A US Air Force C-5M Super Galaxy transport aircraft takes off with medical supplies to India
New Delhi: Two massive military transport aircraft are on their way to India
from the US carrying medical equipment to help in the fight against a deadly
second wave of the COVID-19 pandemic.
Right now, a @usairforce C-5M Super Galaxy and a C-17 Globemaster III are en route to India from @Travis60AMW. They’re carrying oxygen cylinders/regulators, rapid diagnostic kits, N95 masks, and pulse oximeters. Thanks to @USAID for the supplies & to all involved in the effort. pic.twitter.com/awtUFrT30D
— Secretary of Defense Lloyd J. Austin III (@SecDef) April 29, 2021
The US announced on Wednesday it was sending more than $100 million in
supplies to India, days after US President Joe Biden promised to step up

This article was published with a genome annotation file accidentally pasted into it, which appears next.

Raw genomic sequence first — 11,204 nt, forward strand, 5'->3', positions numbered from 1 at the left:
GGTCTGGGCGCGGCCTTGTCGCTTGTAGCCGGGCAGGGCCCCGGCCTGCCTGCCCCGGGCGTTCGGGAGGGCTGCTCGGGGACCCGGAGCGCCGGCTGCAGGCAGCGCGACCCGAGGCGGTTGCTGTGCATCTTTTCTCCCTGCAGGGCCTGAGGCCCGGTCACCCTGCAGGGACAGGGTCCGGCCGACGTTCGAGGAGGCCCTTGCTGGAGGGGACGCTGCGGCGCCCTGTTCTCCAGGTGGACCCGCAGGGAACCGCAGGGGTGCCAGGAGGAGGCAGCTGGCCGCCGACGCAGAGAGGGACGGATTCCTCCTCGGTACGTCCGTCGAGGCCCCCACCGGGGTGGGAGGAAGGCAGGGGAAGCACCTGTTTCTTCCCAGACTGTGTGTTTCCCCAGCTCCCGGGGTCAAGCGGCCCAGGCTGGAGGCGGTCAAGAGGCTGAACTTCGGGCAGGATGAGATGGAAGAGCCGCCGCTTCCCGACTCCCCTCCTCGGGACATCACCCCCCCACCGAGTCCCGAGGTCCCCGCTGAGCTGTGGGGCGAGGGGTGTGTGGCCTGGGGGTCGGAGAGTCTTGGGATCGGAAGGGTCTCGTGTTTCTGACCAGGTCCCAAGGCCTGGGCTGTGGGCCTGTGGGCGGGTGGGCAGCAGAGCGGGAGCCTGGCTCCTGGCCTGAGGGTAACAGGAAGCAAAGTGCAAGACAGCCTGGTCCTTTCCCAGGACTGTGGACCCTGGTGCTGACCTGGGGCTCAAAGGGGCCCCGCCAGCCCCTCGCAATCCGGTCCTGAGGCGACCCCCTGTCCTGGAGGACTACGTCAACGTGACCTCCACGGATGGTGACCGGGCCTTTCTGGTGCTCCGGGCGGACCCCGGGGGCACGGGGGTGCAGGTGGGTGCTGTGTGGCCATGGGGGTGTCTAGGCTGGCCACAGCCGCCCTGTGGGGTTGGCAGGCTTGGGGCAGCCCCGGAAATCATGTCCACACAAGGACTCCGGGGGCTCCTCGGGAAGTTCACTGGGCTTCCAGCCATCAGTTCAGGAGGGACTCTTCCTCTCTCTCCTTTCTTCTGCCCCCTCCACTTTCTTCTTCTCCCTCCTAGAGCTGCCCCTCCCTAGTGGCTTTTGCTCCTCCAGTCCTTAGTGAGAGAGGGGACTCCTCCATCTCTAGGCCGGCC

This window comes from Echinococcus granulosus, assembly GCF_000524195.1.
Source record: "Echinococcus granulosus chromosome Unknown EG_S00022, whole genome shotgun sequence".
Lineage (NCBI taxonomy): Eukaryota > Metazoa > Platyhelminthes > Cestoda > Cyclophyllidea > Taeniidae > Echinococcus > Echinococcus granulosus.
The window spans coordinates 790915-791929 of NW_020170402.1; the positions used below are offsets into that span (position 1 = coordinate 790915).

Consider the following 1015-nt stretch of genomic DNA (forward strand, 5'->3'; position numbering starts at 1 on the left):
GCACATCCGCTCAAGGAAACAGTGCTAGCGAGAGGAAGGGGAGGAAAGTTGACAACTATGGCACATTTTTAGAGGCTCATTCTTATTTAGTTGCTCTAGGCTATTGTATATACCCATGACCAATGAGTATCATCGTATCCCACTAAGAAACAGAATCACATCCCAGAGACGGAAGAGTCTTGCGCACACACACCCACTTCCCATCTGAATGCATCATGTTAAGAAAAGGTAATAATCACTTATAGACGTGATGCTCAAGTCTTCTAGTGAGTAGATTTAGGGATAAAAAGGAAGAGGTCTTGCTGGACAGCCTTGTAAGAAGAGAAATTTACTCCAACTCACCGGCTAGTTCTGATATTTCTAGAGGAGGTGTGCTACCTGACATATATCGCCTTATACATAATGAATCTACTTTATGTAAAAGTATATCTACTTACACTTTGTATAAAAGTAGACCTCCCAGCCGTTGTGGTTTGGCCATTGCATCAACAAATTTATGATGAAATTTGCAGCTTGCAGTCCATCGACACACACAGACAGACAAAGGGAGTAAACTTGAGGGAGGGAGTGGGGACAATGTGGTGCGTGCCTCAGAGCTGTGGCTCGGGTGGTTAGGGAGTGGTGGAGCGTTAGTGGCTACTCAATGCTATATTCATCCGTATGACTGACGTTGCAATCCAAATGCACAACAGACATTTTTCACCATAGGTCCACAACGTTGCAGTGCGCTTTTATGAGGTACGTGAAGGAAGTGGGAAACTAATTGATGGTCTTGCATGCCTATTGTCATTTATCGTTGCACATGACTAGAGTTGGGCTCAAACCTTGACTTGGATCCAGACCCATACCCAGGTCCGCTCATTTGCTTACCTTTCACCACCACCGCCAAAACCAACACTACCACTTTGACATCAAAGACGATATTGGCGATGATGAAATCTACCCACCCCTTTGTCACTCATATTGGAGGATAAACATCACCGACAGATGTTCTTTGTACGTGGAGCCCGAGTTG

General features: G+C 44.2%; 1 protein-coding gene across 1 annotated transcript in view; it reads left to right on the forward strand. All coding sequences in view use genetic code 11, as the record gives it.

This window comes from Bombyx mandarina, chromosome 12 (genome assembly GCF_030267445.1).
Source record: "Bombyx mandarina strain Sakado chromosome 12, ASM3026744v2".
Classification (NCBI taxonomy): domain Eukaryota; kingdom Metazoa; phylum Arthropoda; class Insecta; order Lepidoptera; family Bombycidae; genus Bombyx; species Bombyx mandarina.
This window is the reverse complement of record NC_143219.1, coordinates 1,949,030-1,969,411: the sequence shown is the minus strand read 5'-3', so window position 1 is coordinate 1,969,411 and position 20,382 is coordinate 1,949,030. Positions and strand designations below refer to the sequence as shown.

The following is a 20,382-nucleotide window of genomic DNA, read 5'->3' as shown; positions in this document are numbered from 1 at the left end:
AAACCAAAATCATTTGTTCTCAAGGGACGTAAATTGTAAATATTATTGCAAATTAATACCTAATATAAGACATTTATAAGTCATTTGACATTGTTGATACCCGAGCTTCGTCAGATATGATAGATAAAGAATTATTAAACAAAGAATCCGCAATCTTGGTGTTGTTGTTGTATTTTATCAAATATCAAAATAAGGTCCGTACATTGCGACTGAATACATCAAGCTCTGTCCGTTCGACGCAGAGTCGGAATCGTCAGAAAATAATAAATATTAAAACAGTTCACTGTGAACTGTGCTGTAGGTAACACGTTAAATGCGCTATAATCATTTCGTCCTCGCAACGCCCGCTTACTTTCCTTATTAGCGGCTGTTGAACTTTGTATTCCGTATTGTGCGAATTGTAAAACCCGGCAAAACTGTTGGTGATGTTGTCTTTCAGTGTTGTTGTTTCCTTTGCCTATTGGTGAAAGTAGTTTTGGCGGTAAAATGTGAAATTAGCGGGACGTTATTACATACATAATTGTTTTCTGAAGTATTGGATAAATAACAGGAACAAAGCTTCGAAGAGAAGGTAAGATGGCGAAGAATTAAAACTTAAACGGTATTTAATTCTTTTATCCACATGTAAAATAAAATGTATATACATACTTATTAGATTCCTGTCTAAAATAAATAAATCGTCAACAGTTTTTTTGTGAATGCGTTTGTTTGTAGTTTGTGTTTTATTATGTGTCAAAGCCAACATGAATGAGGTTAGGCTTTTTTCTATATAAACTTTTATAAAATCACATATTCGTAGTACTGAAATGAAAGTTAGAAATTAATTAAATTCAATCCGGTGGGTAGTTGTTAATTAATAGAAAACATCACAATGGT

The first shipment includes 960,000 rapid tests, which can detect Covid in 15
minutes, and 1 lakh N95 masks for frontline health workers, the US Agency for
International Development (USAID) said.
“”Just as India sent assistance to the United States when our hospitals were
strained early in the pandemic, the United States is determined to help India
in its time of need,” a White House statement said.
The White House said it was also sending supplies to India to produce more
than 20 million vaccine doses. The supplies are being diverted from US orders
to produce the AstraZeneca vaccine, which has not been approved for use in the
US, news agency AFP reported.
Nations have rushed supplies to India as it contends with one of the world’s
most catastrophic surges of Covid since the pandemic began, overwhelming
hospitals and pushing crematoriums past capacity.
Social media is full of stories of desperate people trying to find oxygen or a
hospital bed for their friends and family.
More and more people this time are complaining of breathlessness, which needs
oxygen support. However, the supply of oxygen has become severely limited due
to the sudden jump in demand across cities and towns. Only now the centre is
running “Oxygen Express” trains carrying tankers to states worst hit by Covid.